The Global Plan of Action to Combat Trafficking in Persons – adopted in July 2010 and reviewed in 2013 – builds on the UN TIP Protocol, presenting an action plan for UN Member States to work together to “prevent, protect, and prosecute” when combating human trafficking. It also established the United Nations Voluntary Trust Fund for Victims of Trafficking in Persons to support victims through financial, legal, and humanitarian aid. The Global Plan of Action progresses commitment beyond a framework to implementation. Every few years, as determined by the UN General Assembly, UN Member States review the Global Plan of Action to assess what has been accomplished and what remains undone.

Having conducted one review in 2013, the UN is now preparing a second to be completed in September 2017. The Greek Orthodox Archdiocese of America (GOA), as a leading member of the NGO Committee to Stop Trafficking in Persons (CSTIP), is on the front lines influencing the review process. The GOA and CSTIP advocate for the strengthening of the following points, calling for their specific mention in the declaration of the review:

Adopt an action oriented outcome document committing to the full implementation of the United Nations Global Plan of Action and the 2030 Agenda for Sustainable Development, specifically adhering to the requirements of Targets 5.2, 8.7 and 16.2.

Adhere to the recommendations of the United Nations Global Plan of Action, specifically the universal ratification of the UN TIP Protocol.

Actualize by December 2018 a robust review mechanism for the UN TIP Protocol, supplementing the UN Convention against Transnational Organized Crime.

Allocate significant resources at the national and international levels towards prevention strategies and exit services to reverse what “constitutes a serious threat to human dignity, human rights, and development.

Address demand. Without demand there is no trafficking of persons. Addressing this root cause is essential. Demand for high profits, cheap goods and labor, and commercialized sex is the driving force behind human trafficking.

Ecumenical Patriarch Bartholomew and Archbishop Justin of Canterbury proclaim “all forms of human enslavement as the most heinous of sins, inasmuch as it violates the free will and the integrity of every human being created in the image of God." They “urge our faithful and communities – the members of the Orthodox Church and the Church of England – as well as all people of good will to become educated, raise awareness, and take action with regard to these tragedies of modern slavery, and to commit themselves to working and praying actively towards the eradication of this scourge against humanity.” We are, therefore, called to transcend complacency. In other words, we are to go beyond simply understanding human trafficking as “bad” or a “shame” and take action to minister to others and change ourselves – even when unprofitable and inconvenient. Therefore, the following is a short list of exhortations for us all. Please:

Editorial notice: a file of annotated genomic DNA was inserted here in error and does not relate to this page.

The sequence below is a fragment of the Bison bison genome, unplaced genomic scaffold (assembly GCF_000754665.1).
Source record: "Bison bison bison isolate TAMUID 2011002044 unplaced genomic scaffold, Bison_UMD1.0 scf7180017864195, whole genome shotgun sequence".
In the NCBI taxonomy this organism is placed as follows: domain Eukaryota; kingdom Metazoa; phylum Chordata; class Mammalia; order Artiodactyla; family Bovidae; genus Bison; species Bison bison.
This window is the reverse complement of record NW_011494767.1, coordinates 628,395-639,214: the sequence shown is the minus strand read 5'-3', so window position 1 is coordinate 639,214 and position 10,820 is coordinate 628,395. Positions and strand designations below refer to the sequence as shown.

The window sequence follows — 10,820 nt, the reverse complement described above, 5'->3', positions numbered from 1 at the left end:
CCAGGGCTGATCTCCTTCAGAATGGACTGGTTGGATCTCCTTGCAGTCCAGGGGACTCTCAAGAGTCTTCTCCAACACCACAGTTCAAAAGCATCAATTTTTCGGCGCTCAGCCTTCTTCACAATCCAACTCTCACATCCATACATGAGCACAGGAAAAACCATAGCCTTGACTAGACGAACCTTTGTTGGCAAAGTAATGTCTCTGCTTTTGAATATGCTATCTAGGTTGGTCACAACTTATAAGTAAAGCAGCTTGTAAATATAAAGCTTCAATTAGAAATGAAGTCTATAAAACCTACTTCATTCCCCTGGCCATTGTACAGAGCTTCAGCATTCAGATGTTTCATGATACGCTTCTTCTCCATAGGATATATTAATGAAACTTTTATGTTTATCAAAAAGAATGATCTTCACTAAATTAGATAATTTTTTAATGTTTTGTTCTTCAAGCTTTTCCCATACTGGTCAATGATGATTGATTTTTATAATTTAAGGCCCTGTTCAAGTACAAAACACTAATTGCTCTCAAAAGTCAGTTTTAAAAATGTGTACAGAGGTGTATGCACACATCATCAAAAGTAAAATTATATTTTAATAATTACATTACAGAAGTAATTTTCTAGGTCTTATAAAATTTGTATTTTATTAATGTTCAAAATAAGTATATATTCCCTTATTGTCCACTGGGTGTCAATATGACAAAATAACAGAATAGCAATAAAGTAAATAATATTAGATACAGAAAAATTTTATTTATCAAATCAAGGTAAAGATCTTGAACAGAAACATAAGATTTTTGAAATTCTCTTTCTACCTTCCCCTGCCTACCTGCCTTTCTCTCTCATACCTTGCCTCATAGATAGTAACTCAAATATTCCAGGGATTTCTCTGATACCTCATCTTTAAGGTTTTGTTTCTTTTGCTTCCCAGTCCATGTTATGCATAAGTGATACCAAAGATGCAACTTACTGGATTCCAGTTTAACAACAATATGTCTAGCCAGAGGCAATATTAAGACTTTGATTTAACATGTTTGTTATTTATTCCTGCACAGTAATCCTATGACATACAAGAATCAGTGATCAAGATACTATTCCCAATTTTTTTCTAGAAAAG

Pray for the approximately 21 million currently enslaved victims of human trafficking as well as those working to combat human trafficking at all levels.

Learn more about human trafficking and its root causes and share that information as widely as possible.

Discern our own participation and make appropriate lifestyle changes (this includes profiting from investments in companies with forced labor in their supply chains, supporting the commercial sex industry including pornography, focusing on profit and/or cheap goods over people, etc.).

In conclusion, governments and NGOs will continue to create policies and develop programs to end human trafficking and assist victims. These measures have and will continue to help. However, the $32 billion “industry” will only be fully eradicated when all of us surrender complacency to action. We must transform selfishness to selflessness and progress from sympathy to love.

 

#humantrafficking #EndIt #StopTheDemand #EndTrafficking #CSR #ForcedLabor #SexualExploitation

 

Nicholas Anton
Posts: 4
Stars: 0
Date: 7/25/17
Dr. Alexandros K. Kyrou
Posts: 24
Stars: 10
Date: 7/24/17
Sam Williams
Posts: 61
Stars: 0
Date: 7/19/17
Anthony Constantine Balouris
Posts: 9
Stars: 0
Date: 6/28/17
Steven Christoforou
Posts: 23
Stars: 0
Date: 6/3/17
Maria Pappas
Posts: 25
Stars: 0
Date: 5/12/17
Andrew Romanov
Posts: 8
Stars: 0
Date: 4/27/17
Rev. Dr. Tony Vrame
Posts: 21
Stars: 1
Date: 2/23/17
Christian Gonzalez
Posts: 73
Stars: 8
Date: 2/7/17
Andrew Calivas
Posts: 2
Stars: 0
Date: 2/1/17